Professor Jo Milner, professor of cell biology at the University of York, and coworker Dr Ming Jiang tested whether RNA interference could silence E6 and E7 gene expression and restore normal cell functions. They designed short interfering RNA (siRNA) for each gene and used liposomes to introduce it into the cells.

The siRNA targeted homologous messenger RNA (mRNA)the intermediate messenger molecule that carries the code from DNA in cell nuclei to build proteins in the cell cytoplasmresulting in its destruction. RNA interference degrades mRNA and so blocks the production of the protein it codes for.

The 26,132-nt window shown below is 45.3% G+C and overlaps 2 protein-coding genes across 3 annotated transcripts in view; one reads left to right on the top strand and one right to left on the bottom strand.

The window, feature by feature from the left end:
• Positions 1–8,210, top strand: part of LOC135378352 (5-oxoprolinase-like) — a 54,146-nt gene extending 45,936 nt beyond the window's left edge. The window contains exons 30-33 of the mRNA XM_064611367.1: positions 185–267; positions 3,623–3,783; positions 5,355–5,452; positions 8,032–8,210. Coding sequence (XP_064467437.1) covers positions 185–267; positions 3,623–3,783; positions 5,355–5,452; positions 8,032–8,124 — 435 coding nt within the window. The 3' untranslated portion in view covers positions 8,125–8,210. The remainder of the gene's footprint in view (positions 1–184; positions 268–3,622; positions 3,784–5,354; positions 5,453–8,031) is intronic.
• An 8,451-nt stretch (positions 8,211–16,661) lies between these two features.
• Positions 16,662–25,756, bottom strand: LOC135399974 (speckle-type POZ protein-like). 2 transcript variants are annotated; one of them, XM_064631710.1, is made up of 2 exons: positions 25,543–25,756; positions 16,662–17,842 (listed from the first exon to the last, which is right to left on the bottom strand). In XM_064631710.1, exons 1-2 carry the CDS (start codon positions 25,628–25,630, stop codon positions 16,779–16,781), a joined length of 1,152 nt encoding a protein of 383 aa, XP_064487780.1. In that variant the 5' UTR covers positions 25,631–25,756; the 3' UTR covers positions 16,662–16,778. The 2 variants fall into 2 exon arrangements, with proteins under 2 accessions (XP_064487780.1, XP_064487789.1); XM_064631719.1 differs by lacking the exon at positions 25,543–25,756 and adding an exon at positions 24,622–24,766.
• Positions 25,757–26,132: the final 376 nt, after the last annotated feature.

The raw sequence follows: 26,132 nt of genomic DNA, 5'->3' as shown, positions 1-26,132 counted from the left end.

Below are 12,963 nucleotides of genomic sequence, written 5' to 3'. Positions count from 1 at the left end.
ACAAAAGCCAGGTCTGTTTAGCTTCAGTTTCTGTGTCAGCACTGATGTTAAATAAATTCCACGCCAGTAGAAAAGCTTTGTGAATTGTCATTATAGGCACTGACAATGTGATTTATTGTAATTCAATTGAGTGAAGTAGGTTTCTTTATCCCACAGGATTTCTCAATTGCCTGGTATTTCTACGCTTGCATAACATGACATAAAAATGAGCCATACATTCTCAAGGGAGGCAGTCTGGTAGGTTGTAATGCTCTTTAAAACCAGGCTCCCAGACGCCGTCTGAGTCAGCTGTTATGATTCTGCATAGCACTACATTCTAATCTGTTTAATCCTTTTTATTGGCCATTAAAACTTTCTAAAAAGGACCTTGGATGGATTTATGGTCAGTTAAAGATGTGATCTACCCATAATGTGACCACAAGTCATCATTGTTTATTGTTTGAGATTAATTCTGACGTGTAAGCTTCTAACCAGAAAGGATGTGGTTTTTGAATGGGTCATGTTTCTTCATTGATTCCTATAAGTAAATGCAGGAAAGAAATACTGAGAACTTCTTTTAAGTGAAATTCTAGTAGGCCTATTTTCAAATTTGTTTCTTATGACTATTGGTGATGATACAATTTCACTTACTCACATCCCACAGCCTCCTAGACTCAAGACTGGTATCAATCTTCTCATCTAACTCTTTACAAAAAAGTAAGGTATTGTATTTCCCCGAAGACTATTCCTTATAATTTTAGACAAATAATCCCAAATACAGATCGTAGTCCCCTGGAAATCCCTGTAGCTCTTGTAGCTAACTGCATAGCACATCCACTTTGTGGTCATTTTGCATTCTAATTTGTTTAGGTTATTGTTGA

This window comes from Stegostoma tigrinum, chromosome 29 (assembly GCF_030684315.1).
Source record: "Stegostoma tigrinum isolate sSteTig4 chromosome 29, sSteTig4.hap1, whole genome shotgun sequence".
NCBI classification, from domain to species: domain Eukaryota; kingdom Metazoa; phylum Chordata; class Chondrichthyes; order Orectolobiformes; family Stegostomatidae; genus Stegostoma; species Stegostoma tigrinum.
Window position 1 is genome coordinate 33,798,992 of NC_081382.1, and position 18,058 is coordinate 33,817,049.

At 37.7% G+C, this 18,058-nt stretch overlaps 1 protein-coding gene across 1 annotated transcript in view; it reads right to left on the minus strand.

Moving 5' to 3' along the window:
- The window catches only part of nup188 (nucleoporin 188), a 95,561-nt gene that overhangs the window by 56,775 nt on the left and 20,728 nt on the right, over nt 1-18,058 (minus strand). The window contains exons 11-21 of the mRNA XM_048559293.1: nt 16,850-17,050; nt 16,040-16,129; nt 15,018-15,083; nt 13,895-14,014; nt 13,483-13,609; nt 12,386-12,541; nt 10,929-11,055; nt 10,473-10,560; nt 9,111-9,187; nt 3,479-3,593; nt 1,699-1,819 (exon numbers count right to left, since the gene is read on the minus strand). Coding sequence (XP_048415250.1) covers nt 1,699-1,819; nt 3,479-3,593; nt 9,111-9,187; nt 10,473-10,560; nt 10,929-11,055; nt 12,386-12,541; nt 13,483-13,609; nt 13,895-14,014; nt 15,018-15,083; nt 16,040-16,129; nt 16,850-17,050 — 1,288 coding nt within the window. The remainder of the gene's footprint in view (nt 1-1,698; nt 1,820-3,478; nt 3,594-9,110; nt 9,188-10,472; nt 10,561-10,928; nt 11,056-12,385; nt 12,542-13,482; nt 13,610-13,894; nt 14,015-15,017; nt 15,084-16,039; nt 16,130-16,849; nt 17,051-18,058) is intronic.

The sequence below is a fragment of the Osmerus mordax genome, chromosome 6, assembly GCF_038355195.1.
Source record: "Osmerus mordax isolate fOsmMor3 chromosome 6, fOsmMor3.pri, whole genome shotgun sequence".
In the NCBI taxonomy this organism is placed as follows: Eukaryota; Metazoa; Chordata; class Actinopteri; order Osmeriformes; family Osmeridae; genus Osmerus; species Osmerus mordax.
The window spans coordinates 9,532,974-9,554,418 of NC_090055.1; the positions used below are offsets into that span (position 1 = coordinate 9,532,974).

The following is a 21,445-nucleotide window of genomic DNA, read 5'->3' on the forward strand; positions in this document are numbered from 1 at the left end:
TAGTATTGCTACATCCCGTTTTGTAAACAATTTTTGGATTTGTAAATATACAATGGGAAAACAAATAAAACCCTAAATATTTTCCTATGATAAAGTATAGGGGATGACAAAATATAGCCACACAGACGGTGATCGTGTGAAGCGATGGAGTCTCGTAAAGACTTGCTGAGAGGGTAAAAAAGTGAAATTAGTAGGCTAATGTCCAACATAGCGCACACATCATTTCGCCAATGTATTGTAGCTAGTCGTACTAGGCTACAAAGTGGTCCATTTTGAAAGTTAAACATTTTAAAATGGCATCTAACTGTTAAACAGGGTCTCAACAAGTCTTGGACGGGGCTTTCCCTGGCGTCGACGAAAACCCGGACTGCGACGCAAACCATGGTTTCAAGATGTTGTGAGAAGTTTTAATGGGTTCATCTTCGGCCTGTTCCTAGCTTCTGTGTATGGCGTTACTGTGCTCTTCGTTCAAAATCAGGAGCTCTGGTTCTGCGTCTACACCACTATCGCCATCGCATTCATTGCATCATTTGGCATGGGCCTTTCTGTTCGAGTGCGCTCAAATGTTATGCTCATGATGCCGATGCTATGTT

Professor Milner reported: "Silencing E6 completely eliminated E6 mRNA in cervical cancer cells, but the cells continued to grow, although at a slower rate. We then thought perhaps we might need to silence both E6 and E7."

Her research team tested siRNA for E7 alone to ensure that it worked. "To our surprise, silencing E7 completely stopped cell proliferation and caused massive apoptosis of the cells," she said. Apoptosis is the process of cell suicide that enables controlled removal of cells without inducing an inflammatory response. It is disrupted in many cancers, resulting in uncontrolled cell growth.

Reassuringly, the study showed that siRNA for E7 had no effect on healthy cells, showing its highly selective anticancer effect. "For the first time, we have demonstrated that siRNA can induce selective silencing of exogenous oncogenic viral genes in mammalian cells," Professor Milner explained. "Secondly, we have shown that the process of RNA interference does not interfere with the recovery of cellular regulatory systems previously inhibited by viral gene expression."